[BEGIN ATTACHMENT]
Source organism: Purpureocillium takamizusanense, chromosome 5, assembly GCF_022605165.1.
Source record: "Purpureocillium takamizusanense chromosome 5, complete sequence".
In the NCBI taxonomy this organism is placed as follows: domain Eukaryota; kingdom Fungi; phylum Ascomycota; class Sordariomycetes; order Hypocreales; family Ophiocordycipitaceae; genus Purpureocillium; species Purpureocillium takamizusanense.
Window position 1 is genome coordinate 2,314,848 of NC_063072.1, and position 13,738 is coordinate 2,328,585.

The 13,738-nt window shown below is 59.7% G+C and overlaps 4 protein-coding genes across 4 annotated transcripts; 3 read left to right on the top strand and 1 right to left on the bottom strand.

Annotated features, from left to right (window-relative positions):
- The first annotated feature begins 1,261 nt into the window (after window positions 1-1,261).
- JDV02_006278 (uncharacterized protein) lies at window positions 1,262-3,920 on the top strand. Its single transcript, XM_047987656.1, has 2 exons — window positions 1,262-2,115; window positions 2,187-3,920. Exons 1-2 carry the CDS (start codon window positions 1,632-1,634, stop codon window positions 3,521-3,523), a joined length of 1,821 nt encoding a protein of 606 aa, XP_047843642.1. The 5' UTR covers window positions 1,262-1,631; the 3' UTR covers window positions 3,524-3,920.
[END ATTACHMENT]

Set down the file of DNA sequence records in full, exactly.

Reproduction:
Source organism: Purpureocillium takamizusanense, chromosome 5, assembly GCF_022605165.1.
Source record: "Purpureocillium takamizusanense chromosome 5, complete sequence".
In the NCBI taxonomy this organism is placed as follows: domain Eukaryota; kingdom Fungi; phylum Ascomycota; class Sordariomycetes; order Hypocreales; family Ophiocordycipitaceae; genus Purpureocillium; species Purpureocillium takamizusanense.
Window position 1 is genome coordinate 2,314,848 of NC_063072.1, and position 13,738 is coordinate 2,328,585.

The 13,738-nt window shown below is 59.7% G+C and overlaps 4 protein-coding genes across 4 annotated transcripts; 3 read left to right on the top strand and 1 right to left on the bottom strand.

Annotated features, from left to right (window-relative positions):
- The first annotated feature begins 1,261 nt into the window (after window positions 1-1,261).
- JDV02_006278 (uncharacterized protein) lies at window positions 1,262-3,920 on the top strand. Its single transcript, XM_047987656.1, has 2 exons — window positions 1,262-2,115; window positions 2,187-3,920. Exons 1-2 carry the CDS (start codon window positions 1,632-1,634, stop codon window positions 3,521-3,523), a joined length of 1,821 nt encoding a protein of 606 aa, XP_047843642.1. The 5' UTR covers window positions 1,262-1,631; the 3' UTR covers window positions 3,524-3,920.